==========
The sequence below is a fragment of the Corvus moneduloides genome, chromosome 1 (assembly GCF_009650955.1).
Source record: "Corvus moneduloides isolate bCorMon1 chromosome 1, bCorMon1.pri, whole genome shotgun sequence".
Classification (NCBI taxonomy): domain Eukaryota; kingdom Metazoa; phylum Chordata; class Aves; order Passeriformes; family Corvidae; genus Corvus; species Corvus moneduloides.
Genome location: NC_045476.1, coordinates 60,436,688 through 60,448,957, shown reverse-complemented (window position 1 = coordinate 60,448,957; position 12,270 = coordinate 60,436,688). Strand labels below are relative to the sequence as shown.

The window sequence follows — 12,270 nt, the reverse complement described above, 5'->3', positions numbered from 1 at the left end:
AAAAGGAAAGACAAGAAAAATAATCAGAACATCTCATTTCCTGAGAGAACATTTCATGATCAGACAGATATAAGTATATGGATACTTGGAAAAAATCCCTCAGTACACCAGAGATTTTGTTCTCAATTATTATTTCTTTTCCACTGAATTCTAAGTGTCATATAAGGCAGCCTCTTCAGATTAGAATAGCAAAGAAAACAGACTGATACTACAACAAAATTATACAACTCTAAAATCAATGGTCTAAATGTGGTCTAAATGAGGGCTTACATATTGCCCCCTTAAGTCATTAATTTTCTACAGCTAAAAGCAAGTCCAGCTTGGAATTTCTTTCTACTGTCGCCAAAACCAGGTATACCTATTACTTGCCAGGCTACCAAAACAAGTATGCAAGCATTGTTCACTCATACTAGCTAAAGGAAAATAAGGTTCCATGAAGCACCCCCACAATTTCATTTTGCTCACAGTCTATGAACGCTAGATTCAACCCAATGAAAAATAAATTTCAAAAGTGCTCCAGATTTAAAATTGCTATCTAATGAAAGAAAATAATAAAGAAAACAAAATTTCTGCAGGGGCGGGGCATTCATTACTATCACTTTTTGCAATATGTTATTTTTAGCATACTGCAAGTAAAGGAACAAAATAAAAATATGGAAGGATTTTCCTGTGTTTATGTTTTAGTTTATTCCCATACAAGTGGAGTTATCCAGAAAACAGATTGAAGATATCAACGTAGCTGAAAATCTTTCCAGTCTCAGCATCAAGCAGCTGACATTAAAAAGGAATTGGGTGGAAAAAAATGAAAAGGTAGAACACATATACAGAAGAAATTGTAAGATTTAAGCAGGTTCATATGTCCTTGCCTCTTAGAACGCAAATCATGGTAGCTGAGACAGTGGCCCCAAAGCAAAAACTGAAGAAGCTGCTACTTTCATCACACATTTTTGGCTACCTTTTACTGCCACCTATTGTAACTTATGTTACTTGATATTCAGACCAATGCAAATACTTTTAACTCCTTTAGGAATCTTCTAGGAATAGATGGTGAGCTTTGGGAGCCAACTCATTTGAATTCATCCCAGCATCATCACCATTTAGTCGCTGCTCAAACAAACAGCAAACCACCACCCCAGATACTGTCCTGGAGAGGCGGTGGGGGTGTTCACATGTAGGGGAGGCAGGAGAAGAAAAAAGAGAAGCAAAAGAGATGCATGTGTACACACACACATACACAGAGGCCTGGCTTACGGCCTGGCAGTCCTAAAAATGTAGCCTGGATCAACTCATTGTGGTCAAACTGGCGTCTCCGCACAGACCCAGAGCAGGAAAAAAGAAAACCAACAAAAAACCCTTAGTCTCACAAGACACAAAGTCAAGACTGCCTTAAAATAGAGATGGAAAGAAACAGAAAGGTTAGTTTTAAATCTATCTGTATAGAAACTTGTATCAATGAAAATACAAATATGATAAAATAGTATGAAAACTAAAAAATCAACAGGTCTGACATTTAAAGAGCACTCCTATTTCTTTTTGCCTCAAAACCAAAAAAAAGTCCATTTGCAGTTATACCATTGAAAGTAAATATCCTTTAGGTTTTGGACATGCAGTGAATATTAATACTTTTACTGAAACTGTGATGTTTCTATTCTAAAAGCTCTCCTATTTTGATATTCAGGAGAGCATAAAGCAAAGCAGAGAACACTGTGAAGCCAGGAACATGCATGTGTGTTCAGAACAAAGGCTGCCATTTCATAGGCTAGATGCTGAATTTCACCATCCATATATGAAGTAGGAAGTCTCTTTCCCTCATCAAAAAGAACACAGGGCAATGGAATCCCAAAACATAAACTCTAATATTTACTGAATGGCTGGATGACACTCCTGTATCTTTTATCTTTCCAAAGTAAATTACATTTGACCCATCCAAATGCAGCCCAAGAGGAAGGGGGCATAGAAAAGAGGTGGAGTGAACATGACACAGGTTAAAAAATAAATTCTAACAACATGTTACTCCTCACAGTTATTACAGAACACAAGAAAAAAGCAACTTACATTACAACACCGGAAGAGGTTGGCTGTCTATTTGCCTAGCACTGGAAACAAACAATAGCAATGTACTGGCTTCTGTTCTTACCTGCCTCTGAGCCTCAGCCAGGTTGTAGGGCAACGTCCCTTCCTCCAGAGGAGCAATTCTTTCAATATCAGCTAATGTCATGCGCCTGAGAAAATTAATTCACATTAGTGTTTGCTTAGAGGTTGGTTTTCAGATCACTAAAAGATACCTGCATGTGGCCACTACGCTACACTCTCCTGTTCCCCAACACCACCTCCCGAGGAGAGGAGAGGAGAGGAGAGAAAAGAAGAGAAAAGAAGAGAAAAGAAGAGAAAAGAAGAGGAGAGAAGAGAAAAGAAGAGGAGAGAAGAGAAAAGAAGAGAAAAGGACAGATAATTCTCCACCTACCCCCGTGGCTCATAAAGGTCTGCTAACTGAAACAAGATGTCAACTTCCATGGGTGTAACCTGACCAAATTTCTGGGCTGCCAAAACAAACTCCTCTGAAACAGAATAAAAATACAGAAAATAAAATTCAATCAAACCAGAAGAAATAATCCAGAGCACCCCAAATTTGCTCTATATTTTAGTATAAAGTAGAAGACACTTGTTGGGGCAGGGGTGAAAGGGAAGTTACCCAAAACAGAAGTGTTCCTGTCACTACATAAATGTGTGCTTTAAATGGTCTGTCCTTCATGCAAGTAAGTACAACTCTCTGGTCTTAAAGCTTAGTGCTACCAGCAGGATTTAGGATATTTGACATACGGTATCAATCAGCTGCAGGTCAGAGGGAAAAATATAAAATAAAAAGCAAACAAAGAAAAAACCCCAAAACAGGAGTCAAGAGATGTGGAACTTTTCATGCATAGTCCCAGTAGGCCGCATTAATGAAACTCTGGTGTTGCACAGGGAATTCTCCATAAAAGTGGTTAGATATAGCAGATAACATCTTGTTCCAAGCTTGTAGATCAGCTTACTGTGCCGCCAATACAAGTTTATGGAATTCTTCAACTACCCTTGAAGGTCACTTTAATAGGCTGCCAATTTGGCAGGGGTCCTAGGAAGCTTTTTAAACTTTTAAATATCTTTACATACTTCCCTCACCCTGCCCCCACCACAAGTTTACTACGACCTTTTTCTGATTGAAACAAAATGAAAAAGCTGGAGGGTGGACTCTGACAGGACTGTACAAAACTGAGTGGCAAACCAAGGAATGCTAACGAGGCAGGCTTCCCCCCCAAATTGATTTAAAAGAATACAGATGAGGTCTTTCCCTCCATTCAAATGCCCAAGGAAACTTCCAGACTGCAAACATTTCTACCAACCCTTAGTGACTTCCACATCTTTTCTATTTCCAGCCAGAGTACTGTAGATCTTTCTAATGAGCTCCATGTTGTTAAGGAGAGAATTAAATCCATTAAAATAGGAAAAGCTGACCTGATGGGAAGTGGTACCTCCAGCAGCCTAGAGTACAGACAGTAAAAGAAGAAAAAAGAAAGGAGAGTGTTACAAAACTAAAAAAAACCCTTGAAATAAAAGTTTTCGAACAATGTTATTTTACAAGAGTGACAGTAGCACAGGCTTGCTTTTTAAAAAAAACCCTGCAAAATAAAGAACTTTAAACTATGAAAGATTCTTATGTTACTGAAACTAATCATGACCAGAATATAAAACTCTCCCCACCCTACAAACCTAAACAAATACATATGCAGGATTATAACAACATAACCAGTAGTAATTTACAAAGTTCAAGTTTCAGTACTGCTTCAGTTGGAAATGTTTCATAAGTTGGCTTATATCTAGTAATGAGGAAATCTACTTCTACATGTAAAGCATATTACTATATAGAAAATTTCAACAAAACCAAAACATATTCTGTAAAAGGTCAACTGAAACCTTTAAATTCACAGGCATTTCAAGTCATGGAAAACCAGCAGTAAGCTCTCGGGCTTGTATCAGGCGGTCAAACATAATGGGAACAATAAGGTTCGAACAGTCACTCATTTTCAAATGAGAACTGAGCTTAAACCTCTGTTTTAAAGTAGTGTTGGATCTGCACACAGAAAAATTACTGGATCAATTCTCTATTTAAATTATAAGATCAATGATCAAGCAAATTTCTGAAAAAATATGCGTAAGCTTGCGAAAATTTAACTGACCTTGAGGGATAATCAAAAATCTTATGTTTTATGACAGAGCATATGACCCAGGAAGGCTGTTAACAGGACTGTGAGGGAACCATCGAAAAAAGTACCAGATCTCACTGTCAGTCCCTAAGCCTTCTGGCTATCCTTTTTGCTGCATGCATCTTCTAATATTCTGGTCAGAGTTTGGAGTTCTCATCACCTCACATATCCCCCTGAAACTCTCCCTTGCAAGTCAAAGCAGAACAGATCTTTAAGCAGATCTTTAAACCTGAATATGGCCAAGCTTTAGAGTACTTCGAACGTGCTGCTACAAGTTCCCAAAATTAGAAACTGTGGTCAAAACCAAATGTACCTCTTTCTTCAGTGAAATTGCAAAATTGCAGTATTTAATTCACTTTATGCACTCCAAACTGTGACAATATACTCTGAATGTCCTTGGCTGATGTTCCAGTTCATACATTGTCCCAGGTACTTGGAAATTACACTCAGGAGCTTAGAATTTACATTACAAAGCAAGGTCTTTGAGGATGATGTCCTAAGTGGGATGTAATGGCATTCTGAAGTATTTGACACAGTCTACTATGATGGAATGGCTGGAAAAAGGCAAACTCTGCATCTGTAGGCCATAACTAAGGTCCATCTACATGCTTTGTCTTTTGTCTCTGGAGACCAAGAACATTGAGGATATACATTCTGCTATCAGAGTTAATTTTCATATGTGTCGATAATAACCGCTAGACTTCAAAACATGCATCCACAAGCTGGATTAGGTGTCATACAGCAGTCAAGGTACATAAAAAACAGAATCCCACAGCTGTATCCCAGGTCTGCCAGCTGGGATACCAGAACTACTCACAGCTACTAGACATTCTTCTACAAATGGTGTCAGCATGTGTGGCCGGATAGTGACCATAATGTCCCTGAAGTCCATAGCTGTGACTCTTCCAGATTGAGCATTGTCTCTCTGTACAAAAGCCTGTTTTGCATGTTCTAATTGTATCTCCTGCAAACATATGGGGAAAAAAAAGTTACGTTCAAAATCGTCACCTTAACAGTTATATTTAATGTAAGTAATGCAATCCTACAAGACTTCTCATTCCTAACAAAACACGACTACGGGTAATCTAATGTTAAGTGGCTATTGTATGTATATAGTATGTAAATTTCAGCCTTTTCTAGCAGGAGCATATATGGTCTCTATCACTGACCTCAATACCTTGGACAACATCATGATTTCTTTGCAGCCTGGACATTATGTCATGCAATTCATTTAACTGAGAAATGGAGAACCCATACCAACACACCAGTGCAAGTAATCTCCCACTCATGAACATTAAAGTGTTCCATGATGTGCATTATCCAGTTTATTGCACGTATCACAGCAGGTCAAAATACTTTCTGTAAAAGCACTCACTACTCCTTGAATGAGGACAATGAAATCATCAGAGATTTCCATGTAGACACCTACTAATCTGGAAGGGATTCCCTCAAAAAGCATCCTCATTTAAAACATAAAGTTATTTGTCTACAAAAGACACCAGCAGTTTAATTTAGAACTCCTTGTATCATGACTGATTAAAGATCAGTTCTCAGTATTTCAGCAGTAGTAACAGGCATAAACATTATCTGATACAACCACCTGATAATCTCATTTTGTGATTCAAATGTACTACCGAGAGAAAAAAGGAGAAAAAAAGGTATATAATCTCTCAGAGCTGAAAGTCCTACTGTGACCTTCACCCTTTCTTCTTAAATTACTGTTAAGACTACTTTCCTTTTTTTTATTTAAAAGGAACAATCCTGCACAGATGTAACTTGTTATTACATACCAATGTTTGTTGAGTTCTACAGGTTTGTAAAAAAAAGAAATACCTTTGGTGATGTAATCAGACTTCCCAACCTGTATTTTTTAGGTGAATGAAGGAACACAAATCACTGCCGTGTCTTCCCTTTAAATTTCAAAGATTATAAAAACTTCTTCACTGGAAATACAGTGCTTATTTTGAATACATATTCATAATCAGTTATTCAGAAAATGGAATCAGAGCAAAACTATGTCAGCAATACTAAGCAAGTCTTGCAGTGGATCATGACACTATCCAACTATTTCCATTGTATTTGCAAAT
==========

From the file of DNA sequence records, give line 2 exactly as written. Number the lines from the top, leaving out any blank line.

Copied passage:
Source record: "Corvus moneduloides isolate bCorMon1 chromosome 1, bCorMon1.pri, whole genome shotgun sequence".